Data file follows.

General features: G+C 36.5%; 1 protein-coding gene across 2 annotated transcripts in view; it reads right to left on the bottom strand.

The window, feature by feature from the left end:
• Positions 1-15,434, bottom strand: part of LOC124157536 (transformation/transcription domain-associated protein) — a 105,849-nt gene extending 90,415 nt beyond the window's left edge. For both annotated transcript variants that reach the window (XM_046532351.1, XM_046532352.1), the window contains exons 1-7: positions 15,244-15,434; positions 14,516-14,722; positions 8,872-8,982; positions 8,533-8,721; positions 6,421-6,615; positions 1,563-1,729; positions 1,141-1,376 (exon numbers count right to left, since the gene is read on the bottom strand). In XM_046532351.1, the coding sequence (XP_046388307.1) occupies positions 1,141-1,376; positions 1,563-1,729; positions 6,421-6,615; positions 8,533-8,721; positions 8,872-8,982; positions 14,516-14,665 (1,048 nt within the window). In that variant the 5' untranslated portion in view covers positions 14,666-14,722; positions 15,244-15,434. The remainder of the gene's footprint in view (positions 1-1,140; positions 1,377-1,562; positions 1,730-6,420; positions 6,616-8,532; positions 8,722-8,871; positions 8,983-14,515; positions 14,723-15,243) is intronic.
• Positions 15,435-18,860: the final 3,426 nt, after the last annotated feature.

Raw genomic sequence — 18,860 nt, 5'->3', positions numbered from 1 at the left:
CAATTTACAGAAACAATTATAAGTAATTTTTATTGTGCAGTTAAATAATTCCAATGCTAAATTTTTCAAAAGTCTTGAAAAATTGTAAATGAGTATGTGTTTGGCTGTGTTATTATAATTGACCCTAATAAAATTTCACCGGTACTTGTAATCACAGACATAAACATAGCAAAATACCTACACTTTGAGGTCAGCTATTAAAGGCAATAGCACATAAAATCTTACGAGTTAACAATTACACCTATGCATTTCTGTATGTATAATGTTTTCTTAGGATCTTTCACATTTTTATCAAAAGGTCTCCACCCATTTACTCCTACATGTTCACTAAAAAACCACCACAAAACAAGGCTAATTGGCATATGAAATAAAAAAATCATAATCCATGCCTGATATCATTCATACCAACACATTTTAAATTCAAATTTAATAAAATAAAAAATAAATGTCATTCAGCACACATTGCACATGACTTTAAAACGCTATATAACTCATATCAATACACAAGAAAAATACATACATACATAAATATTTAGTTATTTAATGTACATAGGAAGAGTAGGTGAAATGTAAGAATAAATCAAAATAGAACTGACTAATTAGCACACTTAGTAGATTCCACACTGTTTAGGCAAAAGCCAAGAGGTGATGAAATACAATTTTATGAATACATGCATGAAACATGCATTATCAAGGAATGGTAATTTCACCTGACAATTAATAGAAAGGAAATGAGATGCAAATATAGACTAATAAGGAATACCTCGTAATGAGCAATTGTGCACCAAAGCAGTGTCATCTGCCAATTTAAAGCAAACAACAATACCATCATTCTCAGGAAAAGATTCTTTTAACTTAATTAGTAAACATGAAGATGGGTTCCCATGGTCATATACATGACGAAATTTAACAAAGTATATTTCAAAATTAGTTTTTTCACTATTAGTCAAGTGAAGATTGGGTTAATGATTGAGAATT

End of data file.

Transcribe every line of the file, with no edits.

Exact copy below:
General features: G+C 36.5%; 1 protein-coding gene across 2 annotated transcripts in view; it reads right to left on the bottom strand.

The window, feature by feature from the left end:
• Positions 1-15,434, bottom strand: part of LOC124157536 (transformation/transcription domain-associated protein) — a 105,849-nt gene extending 90,415 nt beyond the window's left edge. For both annotated transcript variants that reach the window (XM_046532351.1, XM_046532352.1), the window contains exons 1-7: positions 15,244-15,434; positions 14,516-14,722; positions 8,872-8,982; positions 8,533-8,721; positions 6,421-6,615; positions 1,563-1,729; positions 1,141-1,376 (exon numbers count right to left, since the gene is read on the bottom strand). In XM_046532351.1, the coding sequence (XP_046388307.1) occupies positions 1,141-1,376; positions 1,563-1,729; positions 6,421-6,615; positions 8,533-8,721; positions 8,872-8,982; positions 14,516-14,665 (1,048 nt within the window). In that variant the 5' untranslated portion in view covers positions 14,666-14,722; positions 15,244-15,434. The remainder of the gene's footprint in view (positions 1-1,140; positions 1,377-1,562; positions 1,730-6,420; positions 6,616-8,532; positions 8,722-8,871; positions 8,983-14,515; positions 14,723-15,243) is intronic.
• Positions 15,435-18,860: the final 3,426 nt, after the last annotated feature.

Raw genomic sequence — 18,860 nt, 5'->3', positions numbered from 1 at the left:
CAATTTACAGAAACAATTATAAGTAATTTTTATTGTGCAGTTAAATAATTCCAATGCTAAATTTTTCAAAAGTCTTGAAAAATTGTAAATGAGTATGTGTTTGGCTGTGTTATTATAATTGACCCTAATAAAATTTCACCGGTACTTGTAATCACAGACATAAACATAGCAAAATACCTACACTTTGAGGTCAGCTATTAAAGGCAATAGCACATAAAATCTTACGAGTTAACAATTACACCTATGCATTTCTGTATGTATAATGTTTTCTTAGGATCTTTCACATTTTTATCAAAAGGTCTCCACCCATTTACTCCTACATGTTCACTAAAAAACCACCACAAAACAAGGCTAATTGGCATATGAAATAAAAAAATCATAATCCATGCCTGATATCATTCATACCAACACATTTTAAATTCAAATTTAATAAAATAAAAAATAAATGTCATTCAGCACACATTGCACATGACTTTAAAACGCTATATAACTCATATCAATACACAAGAAAAATACATACATACATAAATATTTAGTTATTTAATGTACATAGGAAGAGTAGGTGAAATGTAAGAATAAATCAAAATAGAACTGACTAATTAGCACACTTAGTAGATTCCACACTGTTTAGGCAAAAGCCAAGAGGTGATGAAATACAATTTTATGAATACATGCATGAAACATGCATTATCAAGGAATGGTAATTTCACCTGACAATTAATAGAAAGGAAATGAGATGCAAATATAGACTAATAAGGAATACCTCGTAATGAGCAATTGTGCACCAAAGCAGTGTCATCTGCCAATTTAAAGCAAACAACAATACCATCATTCTCAGGAAAAGATTCTTTTAACTTAATTAGTAAACATGAAGATGGGTTCCCATGGTCATATACATGACGAAATTTAACAAAGTATATTTCAAAATTAGTTTTTTCACTATTAGTCAAGTGAAGATTGGGTTAATGATTGAGAATT